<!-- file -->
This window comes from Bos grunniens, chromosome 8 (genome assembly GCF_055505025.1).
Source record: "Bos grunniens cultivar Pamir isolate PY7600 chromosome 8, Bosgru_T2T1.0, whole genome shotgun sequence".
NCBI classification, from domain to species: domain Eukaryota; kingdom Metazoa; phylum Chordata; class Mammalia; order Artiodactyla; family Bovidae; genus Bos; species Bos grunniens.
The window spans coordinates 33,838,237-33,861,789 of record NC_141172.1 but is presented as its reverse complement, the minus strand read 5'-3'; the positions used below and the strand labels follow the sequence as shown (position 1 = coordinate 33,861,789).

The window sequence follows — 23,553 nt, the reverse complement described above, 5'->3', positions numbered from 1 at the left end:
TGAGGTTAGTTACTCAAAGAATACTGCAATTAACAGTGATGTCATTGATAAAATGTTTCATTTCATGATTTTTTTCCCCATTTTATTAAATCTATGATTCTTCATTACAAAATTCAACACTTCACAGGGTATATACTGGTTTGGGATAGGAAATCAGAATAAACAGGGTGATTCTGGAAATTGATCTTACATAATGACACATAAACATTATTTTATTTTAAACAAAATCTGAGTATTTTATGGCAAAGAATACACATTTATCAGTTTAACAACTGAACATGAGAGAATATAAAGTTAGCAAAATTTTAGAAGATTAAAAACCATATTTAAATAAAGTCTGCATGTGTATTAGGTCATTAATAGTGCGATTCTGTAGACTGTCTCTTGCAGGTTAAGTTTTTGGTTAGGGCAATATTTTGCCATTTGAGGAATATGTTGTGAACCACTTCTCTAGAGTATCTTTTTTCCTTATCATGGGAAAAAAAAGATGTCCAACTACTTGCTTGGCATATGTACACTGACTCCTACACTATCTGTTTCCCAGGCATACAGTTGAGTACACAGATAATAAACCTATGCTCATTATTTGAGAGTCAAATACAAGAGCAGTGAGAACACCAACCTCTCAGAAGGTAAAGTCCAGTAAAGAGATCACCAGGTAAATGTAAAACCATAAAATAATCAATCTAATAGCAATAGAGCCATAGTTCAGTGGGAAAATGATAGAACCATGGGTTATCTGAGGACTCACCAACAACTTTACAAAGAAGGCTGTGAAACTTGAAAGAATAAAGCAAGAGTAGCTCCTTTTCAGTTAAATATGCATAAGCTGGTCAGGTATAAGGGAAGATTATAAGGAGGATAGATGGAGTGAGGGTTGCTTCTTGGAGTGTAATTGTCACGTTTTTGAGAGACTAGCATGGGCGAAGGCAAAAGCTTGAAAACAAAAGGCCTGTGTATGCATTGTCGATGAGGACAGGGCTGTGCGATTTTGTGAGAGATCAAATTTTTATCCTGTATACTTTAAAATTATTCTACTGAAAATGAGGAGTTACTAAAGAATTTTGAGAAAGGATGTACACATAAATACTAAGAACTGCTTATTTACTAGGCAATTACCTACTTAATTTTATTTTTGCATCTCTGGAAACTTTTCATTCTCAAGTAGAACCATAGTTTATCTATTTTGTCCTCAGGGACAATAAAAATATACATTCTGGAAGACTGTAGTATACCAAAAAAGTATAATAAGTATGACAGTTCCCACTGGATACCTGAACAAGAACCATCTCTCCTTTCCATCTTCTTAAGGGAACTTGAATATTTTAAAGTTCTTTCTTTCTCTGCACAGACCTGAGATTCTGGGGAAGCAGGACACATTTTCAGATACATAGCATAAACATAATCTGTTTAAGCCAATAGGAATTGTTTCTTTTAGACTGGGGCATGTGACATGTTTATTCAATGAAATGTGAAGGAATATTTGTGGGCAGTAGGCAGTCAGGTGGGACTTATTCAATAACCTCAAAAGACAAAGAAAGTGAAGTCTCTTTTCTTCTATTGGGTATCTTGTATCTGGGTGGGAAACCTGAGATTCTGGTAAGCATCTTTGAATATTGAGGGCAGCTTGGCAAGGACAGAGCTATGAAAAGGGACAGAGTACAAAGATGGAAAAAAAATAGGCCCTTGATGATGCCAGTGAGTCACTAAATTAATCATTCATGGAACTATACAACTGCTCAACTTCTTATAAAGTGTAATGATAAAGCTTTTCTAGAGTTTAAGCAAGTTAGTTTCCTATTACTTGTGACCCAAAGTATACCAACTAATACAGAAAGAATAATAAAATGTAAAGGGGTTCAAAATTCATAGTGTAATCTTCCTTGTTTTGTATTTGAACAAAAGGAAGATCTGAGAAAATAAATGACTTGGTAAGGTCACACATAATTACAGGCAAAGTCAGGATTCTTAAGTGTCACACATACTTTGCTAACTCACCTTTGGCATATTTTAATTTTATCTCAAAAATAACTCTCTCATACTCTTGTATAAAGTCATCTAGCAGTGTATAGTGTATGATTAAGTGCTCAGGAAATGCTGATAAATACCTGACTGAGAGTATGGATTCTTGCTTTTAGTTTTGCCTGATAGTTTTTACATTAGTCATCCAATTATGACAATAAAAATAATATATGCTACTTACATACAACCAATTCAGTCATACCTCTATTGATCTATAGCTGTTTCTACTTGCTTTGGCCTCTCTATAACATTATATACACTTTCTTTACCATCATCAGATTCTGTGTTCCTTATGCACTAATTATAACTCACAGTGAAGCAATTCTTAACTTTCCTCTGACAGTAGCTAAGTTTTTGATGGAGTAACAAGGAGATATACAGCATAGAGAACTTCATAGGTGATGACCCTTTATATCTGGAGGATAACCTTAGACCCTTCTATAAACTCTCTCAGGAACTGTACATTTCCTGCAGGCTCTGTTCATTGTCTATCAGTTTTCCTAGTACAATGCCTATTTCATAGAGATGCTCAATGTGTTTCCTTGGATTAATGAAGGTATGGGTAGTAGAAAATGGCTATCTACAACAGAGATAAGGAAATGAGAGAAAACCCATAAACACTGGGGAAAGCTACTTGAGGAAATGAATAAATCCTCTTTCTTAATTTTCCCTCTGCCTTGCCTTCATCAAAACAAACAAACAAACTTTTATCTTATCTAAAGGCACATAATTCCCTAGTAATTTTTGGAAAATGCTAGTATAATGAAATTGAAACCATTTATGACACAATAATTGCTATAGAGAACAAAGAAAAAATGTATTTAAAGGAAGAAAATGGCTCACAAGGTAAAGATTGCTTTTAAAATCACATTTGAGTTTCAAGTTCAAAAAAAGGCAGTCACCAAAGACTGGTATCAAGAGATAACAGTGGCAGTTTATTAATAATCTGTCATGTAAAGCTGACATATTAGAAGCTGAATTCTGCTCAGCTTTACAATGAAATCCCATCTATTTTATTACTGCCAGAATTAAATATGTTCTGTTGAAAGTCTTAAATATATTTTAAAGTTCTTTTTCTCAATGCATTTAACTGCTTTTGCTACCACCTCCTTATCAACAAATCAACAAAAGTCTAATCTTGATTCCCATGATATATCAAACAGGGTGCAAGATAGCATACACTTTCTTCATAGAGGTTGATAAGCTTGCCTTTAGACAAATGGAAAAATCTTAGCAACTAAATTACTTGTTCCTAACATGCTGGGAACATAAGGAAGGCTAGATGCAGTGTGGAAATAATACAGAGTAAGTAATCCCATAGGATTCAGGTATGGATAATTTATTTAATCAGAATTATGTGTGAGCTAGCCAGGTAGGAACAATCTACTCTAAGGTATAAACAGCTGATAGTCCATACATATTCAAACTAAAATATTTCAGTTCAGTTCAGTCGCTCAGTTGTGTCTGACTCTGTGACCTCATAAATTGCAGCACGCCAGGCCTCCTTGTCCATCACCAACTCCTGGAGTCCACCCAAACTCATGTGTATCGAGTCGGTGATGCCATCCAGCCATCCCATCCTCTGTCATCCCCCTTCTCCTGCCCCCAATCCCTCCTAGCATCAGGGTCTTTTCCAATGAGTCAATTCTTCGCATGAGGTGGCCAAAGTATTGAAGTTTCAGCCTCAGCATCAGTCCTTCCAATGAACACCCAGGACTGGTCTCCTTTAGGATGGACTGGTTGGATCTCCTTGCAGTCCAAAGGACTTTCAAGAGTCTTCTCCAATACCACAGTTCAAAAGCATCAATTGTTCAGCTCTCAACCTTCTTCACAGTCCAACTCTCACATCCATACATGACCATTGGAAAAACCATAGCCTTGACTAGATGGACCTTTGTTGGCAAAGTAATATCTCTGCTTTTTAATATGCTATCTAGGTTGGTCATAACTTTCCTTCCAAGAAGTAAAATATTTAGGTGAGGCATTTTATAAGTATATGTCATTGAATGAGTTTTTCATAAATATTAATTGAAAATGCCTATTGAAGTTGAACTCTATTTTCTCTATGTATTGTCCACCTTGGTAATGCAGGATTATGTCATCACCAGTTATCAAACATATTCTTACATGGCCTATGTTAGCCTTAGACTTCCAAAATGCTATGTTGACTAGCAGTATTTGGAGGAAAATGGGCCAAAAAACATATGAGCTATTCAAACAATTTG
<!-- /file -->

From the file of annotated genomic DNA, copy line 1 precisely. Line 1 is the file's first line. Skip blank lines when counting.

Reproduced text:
This window comes from Bos grunniens, chromosome 8 (genome assembly GCF_055505025.1).